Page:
So long as the felony conviction wasn’t related to theft (or if if was, then so long as it was long ago), a felon should have no trouble getting into this profession.

Running a depot is only one position under the wide spectrum of Supply Chain Manager. Jobs in this field can pay quite well, depending on experience. Salaries typically run from $94,003 to $122,909, and even if a felon doesn’t start off as a manager, getting their foot in the door as an entry level warehouse worker is at least a start.

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#21 Pipeline Technician

Koch is one of the largest privately held companies in America, and indeed is a multinational corporation dealing in a plethora of business sectors. But we’ll narrow it down to, say, Koch Pipeline.

As they have stated, they’ve “spent more than $500 million building new assets to capture opportunities in the oil and gas industry,” which “resulted in doubling our workforce, as well as open jobs to fill in all aspects of our business.”

Whoa! In a time when so many companies are downsizing, Koch doubled their workforce?

What does that mean? It means Koch needs people (included ex-cons) to fill all those vacant jobs!

Koch is only one company, and Koch Pipeline is only one subsidiary of that giant parent…but they are committed to working with felons and they have the clout and the available jobs to make them a company worth serious consideration as you go about your job search.

They maintain nearly 4,000 miles(!!) of pipeline. That’s a lot of pipe, through which crude and other petroleum, natural gas liquids, and various chemicals run. We’re talking delivery on a massive scale, meaning there will always be opportunities for people who know the business and can handle the work. Troubleshooting and testing pipeline equipment (valves, operators, filtration systems) and making needed repairs is all in a day’s work for a pipeliner. If that sounds appealing, we say go for it!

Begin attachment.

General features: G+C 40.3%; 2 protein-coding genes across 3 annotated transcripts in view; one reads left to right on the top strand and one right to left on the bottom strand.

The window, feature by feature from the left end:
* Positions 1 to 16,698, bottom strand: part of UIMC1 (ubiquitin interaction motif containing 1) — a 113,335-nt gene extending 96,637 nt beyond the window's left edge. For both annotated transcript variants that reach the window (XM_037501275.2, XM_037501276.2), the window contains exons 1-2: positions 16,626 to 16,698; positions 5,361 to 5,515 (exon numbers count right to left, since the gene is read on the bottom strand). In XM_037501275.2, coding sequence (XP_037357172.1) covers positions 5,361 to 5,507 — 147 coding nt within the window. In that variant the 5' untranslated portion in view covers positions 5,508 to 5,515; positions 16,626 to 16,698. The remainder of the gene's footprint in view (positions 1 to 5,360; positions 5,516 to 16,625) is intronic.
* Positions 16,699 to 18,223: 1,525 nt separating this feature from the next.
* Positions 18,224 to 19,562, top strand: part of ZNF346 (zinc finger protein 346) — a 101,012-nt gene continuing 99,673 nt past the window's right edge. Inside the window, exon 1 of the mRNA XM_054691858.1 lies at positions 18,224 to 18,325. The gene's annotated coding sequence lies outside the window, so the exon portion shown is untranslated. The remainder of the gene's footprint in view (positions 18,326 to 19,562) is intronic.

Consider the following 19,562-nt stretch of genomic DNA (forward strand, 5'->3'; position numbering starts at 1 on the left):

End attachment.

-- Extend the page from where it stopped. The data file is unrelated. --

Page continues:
Felons are often the perfect fit for these types of jobs, and Koch knows that fact very well. A Pipeline Technician III can earn between $67,031 and $75,713. A beginning pipeliner will earn less, of course, but you’ve got to start somewhere.

High Paying Jobs for Felons

Why ‘high paying’ jobs for felons? Because for one, you deserve a great salary, don’t you? So it makes sense that if you are going to spend hours polishing your resumes and cover letters, and filling in all those online applications, then you should aim for the best paid positions!

That said, obviously certain jobs always tend to be a bit easier to land than others, so use your strategic judgement when deciding what the best options are. Review the below choices and consider which best match your current skill set or which you might want to learn more about, if you require a bit of extra training to get up to speed in that area.

If you don’t have any experience in the job you’re looking into, do your best to at least get documented training in that area; you have to have something to put on your resume’s previous jobs and experience sections…unless it is a completely entry level position with paid on-the-job training.

We also want to point out again, certain professions are more accepting of taking on felons, so we want to hone in on a few of those first. Okay, let’s get started…Obviously, professions may be broadly broken down into two unofficial categories: blue collar and white collar.

High Paying blue collar jobs tend to require more work with one’s hands, and are generally speaking more physical in nature than white collar jobs, which might require one to sit in an office most, if not all, of the day. However, one common myth is that white collar jobs pay more. That’s just not true!

Yes, the higher level ‘executive’ white collar jobs, such as upper management positions, certainly have a higher top range than most blue collar jobs offer, but for the average workers, an ‘average’ blue collar profession may the same or, in many cases, pay better than an ‘average’ white collar administrative-type job.